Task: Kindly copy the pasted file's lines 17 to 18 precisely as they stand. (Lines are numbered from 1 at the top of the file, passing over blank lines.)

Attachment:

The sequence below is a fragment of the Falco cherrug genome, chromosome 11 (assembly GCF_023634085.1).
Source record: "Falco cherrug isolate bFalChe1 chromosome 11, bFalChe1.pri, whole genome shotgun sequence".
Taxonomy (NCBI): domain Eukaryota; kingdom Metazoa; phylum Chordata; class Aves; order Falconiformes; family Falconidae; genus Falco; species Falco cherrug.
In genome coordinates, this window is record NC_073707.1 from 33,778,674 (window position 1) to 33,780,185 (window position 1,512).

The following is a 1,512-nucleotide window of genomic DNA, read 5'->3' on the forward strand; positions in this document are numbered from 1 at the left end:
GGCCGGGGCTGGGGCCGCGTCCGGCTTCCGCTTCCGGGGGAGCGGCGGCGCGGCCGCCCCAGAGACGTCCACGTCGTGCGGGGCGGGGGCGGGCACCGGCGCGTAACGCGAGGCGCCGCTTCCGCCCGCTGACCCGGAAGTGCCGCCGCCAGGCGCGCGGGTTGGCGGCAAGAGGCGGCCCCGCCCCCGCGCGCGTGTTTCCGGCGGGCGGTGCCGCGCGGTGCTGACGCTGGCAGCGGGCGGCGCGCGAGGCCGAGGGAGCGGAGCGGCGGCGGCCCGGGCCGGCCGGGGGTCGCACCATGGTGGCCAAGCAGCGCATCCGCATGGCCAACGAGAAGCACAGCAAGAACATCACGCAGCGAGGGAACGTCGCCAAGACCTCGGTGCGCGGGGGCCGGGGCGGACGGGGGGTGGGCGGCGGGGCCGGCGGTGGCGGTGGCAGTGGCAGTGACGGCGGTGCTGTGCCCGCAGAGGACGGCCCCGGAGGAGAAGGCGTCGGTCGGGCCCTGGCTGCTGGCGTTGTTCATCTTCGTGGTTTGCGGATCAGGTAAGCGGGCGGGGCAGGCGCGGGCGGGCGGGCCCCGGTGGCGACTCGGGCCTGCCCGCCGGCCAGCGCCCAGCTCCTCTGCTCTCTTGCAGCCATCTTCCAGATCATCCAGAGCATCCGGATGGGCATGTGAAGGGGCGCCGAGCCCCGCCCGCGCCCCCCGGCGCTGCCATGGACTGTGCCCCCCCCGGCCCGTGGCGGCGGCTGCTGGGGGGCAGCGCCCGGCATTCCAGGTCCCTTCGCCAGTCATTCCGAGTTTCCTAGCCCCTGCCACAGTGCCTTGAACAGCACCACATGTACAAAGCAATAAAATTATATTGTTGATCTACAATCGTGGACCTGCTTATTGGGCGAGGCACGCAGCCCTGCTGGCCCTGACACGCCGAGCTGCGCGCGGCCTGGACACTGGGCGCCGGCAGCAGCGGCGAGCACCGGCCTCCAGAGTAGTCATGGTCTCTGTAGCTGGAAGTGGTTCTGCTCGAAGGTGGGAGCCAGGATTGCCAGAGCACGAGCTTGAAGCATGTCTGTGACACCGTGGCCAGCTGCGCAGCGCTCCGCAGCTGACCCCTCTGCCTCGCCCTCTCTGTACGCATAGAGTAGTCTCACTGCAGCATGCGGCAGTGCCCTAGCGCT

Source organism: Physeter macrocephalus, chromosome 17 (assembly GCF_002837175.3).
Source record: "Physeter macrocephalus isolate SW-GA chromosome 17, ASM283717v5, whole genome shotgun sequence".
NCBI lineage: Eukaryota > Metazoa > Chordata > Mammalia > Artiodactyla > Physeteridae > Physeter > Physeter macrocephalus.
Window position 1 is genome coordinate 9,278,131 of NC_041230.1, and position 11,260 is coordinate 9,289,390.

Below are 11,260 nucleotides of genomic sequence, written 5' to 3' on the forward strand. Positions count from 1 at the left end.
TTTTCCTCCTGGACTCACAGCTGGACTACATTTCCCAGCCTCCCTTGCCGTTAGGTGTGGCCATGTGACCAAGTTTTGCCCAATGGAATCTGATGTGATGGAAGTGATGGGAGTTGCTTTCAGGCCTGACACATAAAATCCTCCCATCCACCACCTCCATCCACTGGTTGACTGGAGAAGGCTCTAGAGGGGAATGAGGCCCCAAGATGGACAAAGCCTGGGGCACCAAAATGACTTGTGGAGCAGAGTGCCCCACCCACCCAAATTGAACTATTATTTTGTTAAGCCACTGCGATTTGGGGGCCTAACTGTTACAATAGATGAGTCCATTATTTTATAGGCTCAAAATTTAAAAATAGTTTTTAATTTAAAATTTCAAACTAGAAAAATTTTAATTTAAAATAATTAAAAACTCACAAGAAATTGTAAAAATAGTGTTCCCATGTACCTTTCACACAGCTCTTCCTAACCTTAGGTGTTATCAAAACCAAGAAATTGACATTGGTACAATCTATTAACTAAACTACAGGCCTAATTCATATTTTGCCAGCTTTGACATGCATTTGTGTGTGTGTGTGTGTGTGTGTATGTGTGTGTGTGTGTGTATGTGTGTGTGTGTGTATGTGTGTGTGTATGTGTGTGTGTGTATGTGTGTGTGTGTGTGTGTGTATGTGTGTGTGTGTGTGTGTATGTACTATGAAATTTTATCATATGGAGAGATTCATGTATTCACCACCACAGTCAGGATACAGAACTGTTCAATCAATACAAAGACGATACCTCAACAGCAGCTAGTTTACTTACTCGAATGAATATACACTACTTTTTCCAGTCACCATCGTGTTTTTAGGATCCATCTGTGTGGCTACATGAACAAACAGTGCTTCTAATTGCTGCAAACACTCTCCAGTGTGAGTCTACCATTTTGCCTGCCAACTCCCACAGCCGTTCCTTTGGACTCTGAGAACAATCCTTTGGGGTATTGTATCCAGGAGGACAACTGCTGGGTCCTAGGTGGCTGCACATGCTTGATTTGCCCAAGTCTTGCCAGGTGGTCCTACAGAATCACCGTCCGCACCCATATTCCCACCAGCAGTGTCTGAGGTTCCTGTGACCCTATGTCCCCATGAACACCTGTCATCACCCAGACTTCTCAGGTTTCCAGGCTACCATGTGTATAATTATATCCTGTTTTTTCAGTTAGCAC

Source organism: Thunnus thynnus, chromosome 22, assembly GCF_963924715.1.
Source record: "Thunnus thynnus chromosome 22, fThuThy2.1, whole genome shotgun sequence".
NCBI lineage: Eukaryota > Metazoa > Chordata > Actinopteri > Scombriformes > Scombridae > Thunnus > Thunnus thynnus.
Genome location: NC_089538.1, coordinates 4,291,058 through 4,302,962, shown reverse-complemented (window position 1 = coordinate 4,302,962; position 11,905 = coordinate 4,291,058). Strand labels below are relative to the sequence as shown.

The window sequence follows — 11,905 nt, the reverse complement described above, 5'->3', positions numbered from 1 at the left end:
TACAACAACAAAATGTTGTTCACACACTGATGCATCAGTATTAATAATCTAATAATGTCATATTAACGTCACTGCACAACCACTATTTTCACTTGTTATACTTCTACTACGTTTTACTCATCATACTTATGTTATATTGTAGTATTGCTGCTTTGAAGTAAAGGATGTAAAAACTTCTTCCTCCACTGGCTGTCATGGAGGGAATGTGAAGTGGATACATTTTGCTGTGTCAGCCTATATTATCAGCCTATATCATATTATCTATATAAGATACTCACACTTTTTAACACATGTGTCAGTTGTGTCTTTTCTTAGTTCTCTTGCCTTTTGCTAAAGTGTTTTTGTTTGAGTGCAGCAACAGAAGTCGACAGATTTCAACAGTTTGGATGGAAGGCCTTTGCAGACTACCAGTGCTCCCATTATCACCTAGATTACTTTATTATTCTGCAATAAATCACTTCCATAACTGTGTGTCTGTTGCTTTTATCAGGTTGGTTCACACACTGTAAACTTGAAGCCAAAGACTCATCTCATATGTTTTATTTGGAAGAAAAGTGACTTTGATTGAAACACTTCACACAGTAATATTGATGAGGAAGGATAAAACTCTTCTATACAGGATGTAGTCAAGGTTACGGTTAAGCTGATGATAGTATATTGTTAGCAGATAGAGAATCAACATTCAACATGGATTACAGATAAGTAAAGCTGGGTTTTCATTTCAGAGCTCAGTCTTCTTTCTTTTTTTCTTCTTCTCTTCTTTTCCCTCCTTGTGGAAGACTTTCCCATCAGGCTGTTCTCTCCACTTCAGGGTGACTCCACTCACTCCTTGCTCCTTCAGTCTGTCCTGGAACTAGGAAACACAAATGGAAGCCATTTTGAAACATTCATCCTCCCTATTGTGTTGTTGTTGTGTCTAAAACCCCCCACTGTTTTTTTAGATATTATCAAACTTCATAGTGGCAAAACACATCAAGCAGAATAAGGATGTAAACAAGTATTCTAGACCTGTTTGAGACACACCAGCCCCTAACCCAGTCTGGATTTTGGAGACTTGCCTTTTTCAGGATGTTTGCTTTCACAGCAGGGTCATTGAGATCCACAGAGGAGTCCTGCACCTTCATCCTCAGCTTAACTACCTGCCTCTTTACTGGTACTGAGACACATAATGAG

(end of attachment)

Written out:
The window sequence follows — 11,905 nt, the reverse complement described above, 5'->3', positions numbered from 1 at the left end:
TACAACAACAAAATGTTGTTCACACACTGATGCATCAGTATTAATAATCTAATAATGTCATATTAACGTCACTGCACAACCACTATTTTCACTTGTTATACTTCTACTACGTTTTACTCATCATACTTATGTTATATTGTAGTATTGCTGCTTTGAAGTAAAGGATGTAAAAACTTCTTCCTCCACTGGCTGTCATGGAGGGAATGTGAAGTGGATACATTTTGCTGTGTCAGCCTATATTATCAGCCTATATCATATTATCTATATAAGATACTCACACTTTTTAACACATGTGTCAGTTGTGTCTTTTCTTAGTTCTCTTGCCTTTTGCTAAAGTGTTTTTGTTTGAGTGCAGCAACAGAAGTCGACAGATTTCAACAGTTTGGATGGAAGGCCTTTGCAGACTACCAGTGCTCCCATTATCACCTAGATTACTTTATTATTCTGCAATAAATCACTTCCATAACTGTGTGTCTGTTGCTTTTATCAGGTTGGTTCACACACTGTAAACTTGAAGCCAAAGACTCATCTCATATGTTTTATTTGGAAGAAAAGTGACTTTGATTGAAACACTTCACACAGTAATATTGATGAGGAAGGATAAAACTCTTCTATACAGGATGTAGTCAAGGTTACGGTTAAGCTGATGATAGTATATTGTTAGCAGATAGAGAATCAACATTCAACATGGATTACAGATAAGTAAAGCTGGGTTTTCATTTCAGAGCTCAGTCTTCTTTCTTTTTTTCTTCTTCTCTTCTTTTCCCTCCTTGTGGAAGACTTTCCCATCAGGCTGTTCTCTCCACTTCAGGGTGACTCCACTCACTCCTTGCTCCTTCAGTCTGTCCTGGAACTAGGAAACACAAATGGAAGCCATTTTGAAACATTCATCCTCCCTATTGTGTTGTTGTTGTGTCTAAAACCCCCCACTGTTTTTTTAGATATTATCAAACTTCATAGTGGCAAAACACATCAAGCAGAATAAGGATGTAAACAAGTATTCTAGACCTGTTTGAGACACACCAGCCCCTAACCCAGTCTGGATTTTGGAGACTTGCCTTTTTCAGGATGTTTGCTTTCACAGCAGGGTCATTGAGATCCACAGAGGAGTCCTGCACCTTCATCCTCAGCTTAACTACCTGCCTCTTTACTGGTACTGAGACACATAATGAG